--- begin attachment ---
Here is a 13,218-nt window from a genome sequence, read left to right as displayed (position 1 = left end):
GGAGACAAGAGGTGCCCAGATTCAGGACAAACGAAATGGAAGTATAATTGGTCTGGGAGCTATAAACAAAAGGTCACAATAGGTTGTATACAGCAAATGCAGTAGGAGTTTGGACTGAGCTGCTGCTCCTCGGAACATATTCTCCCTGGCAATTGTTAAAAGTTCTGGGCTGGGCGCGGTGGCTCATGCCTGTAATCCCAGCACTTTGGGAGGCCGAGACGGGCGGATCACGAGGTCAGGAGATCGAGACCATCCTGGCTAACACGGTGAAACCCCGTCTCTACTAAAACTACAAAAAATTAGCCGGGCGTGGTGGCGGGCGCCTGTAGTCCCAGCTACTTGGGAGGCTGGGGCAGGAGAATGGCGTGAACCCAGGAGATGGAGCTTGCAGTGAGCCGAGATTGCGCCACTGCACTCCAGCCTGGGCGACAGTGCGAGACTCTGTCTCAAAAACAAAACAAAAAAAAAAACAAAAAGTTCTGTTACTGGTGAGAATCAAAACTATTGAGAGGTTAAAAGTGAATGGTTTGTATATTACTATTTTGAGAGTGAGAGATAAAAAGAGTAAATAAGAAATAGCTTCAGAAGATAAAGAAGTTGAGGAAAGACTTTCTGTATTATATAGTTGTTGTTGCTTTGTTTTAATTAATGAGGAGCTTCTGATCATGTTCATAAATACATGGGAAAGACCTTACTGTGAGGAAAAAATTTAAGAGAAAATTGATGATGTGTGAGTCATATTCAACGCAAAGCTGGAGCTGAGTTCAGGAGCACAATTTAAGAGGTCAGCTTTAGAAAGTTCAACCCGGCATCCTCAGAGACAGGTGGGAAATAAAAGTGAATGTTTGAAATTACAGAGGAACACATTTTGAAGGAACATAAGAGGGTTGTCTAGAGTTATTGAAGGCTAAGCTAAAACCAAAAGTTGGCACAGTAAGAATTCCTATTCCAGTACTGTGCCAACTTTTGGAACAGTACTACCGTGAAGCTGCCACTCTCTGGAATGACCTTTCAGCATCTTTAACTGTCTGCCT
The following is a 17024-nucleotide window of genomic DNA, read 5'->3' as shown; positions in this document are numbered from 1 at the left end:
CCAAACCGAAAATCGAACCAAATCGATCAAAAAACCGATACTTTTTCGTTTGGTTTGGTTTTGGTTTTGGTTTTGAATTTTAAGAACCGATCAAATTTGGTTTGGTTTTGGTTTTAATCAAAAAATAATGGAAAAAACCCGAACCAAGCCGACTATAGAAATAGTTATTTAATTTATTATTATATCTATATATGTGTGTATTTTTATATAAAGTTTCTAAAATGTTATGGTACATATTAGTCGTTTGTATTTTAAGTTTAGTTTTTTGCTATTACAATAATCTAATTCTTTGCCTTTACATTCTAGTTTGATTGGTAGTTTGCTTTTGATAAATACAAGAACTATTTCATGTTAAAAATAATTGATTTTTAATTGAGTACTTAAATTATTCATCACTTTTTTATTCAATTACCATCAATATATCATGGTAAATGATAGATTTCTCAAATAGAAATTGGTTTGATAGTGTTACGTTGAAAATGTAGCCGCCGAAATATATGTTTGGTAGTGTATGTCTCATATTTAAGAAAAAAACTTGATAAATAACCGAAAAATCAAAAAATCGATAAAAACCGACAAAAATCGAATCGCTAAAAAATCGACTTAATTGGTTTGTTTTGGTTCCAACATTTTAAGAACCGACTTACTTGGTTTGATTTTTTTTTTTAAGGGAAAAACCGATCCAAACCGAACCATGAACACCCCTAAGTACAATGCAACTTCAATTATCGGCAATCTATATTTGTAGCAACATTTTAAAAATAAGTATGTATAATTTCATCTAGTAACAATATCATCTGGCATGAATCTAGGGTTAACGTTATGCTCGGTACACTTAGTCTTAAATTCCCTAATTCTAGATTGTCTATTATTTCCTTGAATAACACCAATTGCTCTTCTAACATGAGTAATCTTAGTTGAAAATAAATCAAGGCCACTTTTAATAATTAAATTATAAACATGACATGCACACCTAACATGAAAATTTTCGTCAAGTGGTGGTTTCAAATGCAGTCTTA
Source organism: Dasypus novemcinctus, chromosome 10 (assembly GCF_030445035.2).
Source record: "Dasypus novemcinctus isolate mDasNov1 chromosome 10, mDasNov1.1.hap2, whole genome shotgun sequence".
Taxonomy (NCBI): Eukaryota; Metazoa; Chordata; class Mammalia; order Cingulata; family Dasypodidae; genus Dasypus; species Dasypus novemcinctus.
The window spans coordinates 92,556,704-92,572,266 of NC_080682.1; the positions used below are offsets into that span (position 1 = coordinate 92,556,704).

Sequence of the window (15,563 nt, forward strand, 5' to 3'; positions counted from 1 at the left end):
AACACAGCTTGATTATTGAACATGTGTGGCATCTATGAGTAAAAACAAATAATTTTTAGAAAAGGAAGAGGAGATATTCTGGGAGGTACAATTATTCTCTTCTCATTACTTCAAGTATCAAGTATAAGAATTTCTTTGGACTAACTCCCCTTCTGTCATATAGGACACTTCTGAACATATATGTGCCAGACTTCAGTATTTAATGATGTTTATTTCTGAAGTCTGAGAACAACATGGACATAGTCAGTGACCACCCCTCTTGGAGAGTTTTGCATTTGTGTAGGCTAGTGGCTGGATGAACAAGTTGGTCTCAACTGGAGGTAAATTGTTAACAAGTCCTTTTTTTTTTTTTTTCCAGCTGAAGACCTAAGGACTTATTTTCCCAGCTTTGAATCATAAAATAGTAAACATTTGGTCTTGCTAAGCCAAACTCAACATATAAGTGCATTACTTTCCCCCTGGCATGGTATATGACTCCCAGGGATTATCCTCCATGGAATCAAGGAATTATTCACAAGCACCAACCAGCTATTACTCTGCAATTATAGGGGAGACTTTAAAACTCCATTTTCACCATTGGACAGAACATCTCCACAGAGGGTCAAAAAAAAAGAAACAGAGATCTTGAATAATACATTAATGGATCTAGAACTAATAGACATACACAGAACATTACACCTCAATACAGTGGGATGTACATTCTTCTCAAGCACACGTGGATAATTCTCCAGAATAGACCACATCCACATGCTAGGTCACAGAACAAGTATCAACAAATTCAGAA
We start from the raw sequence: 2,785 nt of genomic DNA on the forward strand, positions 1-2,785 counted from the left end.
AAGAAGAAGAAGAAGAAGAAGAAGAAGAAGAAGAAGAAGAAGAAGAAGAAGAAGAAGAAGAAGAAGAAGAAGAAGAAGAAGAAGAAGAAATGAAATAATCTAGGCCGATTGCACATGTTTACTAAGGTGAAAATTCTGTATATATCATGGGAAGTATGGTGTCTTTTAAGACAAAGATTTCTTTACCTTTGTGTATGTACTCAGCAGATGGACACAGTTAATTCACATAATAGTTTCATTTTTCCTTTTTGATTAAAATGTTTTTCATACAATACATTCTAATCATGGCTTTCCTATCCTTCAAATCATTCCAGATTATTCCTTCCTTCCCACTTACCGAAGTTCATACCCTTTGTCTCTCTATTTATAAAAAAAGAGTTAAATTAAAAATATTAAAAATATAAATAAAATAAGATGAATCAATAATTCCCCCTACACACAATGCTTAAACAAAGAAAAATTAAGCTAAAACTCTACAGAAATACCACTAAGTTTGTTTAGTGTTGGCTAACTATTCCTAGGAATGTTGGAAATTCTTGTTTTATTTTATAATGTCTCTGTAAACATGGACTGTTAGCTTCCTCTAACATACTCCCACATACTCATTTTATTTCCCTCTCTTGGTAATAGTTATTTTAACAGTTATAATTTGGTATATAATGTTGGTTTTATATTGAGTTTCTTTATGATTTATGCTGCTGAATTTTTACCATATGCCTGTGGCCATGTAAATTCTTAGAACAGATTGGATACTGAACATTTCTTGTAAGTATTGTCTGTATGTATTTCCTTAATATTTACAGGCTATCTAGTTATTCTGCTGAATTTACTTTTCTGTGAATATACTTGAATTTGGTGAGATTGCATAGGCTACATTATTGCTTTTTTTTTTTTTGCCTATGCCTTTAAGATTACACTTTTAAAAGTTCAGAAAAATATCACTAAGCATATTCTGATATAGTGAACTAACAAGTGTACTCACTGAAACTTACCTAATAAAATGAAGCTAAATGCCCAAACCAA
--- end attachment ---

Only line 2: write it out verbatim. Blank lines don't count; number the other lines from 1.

GGAGACAAGAGGTGCCCAGATTCAGGACAAACGAAATGGAAGTATAATTGGTCTGGGAGCTATAAACAAAAGGTCACAATAGGTTGTATACAGCAAATGCAGTAGGAGTTTGGACTGAGCTGCTGCTCCTCGGAACATATTCTCCCTGGCAATTGTTAAAAGTTCTGGGCTGGGCGCGGTGGCTCATGCCTGTAATCCCAGCACTTTGGGAGGCCGAGACGGGCGGATCACGAGGTCAGGAGATCGAGACCATCCTGGCTAACACGGTGAAACCCCGTCTCTACTAAAACTACAAAAAATTAGCCGGGCGTGGTGGCGGGCGCCTGTAGTCCCAGCTACTTGGGAGGCTGGGGCAGGAGAATGGCGTGAACCCAGGAGATGGAGCTTGCAGTGAGCCGAGATTGCGCCACTGCACTCCAGCCTGGGCGACAGTGCGAGACTCTGTCTCAAAAACAAAACAAAAAAAAAAACAAAAAGTTCTGTTACTGGTGAGAATCAAAACTATTGAGAGGTTAAAAGTGAATGGTTTGTATATTACTATTTTGAGAGTGAGAGATAAAAAGAGTAAATAAGAAATAGCTTCAGAAGATAAAGAAGTTGAGGAAAGACTTTCTGTATTATATAGTTGTTGTTGCTTTGTTTTAATTAATGAGGAGCTTCTGATCATGTTCATAAATACATGGGAAAGACCTTACTGTGAGGAAAAAATTTAAGAGAAAATTGATGATGTGTGAGTCATATTCAACGCAAAGCTGGAGCTGAGTTCAGGAGCACAATTTAAGAGGTCAGCTTTAGAAAGTTCAACCCGGCATCCTCAGAGACAGGTGGGAAATAAAAGTGAATGTTTGAAATTACAGAGGAACACATTTTGAAGGAACATAAGAGGGTTGTCTAGAGTTATTGAAGGCTAAGCTAAAACCAAAAGTTGGCACAGTAAGAATTCCTATTCCAGTACTGTGCCAACTTTTGGAACAGTACTACCGTGAAGCTGCCACTCTCTGGAATGACCTTTCAGCATCTTTAACTGTCTGCCT